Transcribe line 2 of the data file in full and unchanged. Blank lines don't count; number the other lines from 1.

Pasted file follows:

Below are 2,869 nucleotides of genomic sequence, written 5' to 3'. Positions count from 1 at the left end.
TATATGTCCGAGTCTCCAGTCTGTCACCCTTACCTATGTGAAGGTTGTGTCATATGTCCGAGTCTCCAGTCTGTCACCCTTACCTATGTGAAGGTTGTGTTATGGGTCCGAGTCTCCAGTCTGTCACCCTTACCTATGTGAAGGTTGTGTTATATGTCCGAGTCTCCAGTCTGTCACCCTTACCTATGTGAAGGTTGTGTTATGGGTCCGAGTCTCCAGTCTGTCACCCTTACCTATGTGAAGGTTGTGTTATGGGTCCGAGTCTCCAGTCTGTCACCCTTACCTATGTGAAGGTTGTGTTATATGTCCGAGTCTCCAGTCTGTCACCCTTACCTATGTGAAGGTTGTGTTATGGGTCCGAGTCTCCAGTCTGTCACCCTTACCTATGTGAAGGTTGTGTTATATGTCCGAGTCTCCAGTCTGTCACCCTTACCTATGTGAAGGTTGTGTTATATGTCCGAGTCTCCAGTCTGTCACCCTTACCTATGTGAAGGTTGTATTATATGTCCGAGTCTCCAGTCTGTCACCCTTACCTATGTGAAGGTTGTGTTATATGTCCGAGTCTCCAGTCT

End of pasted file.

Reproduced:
TATATGTCCGAGTCTCCAGTCTGTCACCCTTACCTATGTGAAGGTTGTGTCATATGTCCGAGTCTCCAGTCTGTCACCCTTACCTATGTGAAGGTTGTGTTATGGGTCCGAGTCTCCAGTCTGTCACCCTTACCTATGTGAAGGTTGTGTTATATGTCCGAGTCTCCAGTCTGTCACCCTTACCTATGTGAAGGTTGTGTTATGGGTCCGAGTCTCCAGTCTGTCACCCTTACCTATGTGAAGGTTGTGTTATGGGTCCGAGTCTCCAGTCTGTCACCCTTACCTATGTGAAGGTTGTGTTATATGTCCGAGTCTCCAGTCTGTCACCCTTACCTATGTGAAGGTTGTGTTATGGGTCCGAGTCTCCAGTCTGTCACCCTTACCTATGTGAAGGTTGTGTTATATGTCCGAGTCTCCAGTCTGTCACCCTTACCTATGTGAAGGTTGTGTTATATGTCCGAGTCTCCAGTCTGTCACCCTTACCTATGTGAAGGTTGTATTATATGTCCGAGTCTCCAGTCTGTCACCCTTACCTATGTGAAGGTTGTGTTATATGTCCGAGTCTCCAGTCT